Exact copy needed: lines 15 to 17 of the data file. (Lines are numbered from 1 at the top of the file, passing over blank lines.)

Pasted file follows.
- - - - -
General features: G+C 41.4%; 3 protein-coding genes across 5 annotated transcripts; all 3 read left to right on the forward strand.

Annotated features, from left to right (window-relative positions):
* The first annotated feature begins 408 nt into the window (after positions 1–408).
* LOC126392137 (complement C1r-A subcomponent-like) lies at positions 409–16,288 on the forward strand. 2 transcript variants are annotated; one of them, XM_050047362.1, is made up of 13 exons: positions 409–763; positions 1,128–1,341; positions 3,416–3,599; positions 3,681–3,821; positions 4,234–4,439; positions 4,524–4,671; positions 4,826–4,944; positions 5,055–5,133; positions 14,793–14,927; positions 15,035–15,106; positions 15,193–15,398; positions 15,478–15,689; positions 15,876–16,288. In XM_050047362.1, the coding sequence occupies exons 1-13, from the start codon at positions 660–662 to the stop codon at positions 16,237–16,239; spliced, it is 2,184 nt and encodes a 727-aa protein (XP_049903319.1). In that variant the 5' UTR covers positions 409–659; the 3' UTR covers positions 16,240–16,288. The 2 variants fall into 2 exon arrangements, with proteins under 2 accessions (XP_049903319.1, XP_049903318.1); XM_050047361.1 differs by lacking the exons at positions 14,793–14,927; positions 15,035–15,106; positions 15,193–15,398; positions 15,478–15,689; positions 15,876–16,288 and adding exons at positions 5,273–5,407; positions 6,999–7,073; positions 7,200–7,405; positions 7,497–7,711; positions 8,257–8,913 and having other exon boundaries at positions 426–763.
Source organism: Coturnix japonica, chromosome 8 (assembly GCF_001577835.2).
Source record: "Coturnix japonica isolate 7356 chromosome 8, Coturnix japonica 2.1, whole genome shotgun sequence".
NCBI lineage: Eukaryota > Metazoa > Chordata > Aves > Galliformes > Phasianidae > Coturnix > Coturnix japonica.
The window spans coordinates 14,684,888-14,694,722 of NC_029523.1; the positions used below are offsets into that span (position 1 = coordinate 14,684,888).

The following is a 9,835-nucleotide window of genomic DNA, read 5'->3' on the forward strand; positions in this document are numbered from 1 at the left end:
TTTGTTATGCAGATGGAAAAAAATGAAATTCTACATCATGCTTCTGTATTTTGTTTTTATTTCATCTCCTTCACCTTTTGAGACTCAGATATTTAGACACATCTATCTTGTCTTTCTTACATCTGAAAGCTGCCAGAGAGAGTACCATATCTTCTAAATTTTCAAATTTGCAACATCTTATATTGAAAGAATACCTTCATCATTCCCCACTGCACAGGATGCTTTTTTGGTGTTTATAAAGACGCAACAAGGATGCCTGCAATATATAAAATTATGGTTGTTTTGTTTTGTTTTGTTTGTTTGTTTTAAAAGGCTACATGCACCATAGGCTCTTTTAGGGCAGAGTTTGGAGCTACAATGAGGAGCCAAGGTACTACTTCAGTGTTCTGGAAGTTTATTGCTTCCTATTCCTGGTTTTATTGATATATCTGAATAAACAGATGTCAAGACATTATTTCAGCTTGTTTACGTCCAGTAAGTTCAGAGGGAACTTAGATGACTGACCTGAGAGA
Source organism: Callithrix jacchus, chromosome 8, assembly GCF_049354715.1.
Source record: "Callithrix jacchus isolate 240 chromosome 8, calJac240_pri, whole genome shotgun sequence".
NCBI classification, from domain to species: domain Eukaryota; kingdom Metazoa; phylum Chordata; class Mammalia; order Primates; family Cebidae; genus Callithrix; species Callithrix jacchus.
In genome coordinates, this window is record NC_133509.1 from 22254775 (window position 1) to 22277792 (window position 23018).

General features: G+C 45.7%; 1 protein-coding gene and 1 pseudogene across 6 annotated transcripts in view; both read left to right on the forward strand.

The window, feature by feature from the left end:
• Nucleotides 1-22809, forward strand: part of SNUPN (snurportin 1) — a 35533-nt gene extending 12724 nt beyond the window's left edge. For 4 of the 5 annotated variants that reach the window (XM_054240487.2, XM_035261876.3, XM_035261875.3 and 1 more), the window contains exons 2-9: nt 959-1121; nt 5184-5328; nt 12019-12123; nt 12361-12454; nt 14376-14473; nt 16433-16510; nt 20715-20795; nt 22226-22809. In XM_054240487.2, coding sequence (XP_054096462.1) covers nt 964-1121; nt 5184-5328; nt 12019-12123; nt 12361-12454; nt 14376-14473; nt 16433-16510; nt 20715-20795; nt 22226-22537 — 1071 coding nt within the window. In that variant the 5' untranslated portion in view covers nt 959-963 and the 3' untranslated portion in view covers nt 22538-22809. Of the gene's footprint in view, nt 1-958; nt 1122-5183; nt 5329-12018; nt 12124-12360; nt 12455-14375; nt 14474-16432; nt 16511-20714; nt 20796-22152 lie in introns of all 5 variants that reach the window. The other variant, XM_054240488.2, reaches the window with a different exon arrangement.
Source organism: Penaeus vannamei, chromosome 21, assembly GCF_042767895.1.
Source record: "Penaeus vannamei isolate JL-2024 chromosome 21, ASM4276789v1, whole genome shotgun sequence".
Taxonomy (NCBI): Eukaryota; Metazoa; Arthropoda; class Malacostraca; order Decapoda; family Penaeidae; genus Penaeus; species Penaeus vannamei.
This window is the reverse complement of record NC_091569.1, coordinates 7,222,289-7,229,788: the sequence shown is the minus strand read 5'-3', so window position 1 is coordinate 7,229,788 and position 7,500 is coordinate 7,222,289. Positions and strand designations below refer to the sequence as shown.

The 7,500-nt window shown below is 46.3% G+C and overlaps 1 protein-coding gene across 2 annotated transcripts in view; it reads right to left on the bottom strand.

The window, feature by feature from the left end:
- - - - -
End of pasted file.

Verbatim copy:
General features: G+C 45.7%; 1 protein-coding gene and 1 pseudogene across 6 annotated transcripts in view; both read left to right on the forward strand.

The window, feature by feature from the left end:
• Nucleotides 1-22809, forward strand: part of SNUPN (snurportin 1) — a 35533-nt gene extending 12724 nt beyond the window's left edge. For 4 of the 5 annotated variants that reach the window (XM_054240487.2, XM_035261876.3, XM_035261875.3 and 1 more), the window contains exons 2-9: nt 959-1121; nt 5184-5328; nt 12019-12123; nt 12361-12454; nt 14376-14473; nt 16433-16510; nt 20715-20795; nt 22226-22809. In XM_054240487.2, coding sequence (XP_054096462.1) covers nt 964-1121; nt 5184-5328; nt 12019-12123; nt 12361-12454; nt 14376-14473; nt 16433-16510; nt 20715-20795; nt 22226-22537 — 1071 coding nt within the window. In that variant the 5' untranslated portion in view covers nt 959-963 and the 3' untranslated portion in view covers nt 22538-22809. Of the gene's footprint in view, nt 1-958; nt 1122-5183; nt 5329-12018; nt 12124-12360; nt 12455-14375; nt 14474-16432; nt 16511-20714; nt 20796-22152 lie in introns of all 5 variants that reach the window. The other variant, XM_054240488.2, reaches the window with a different exon arrangement.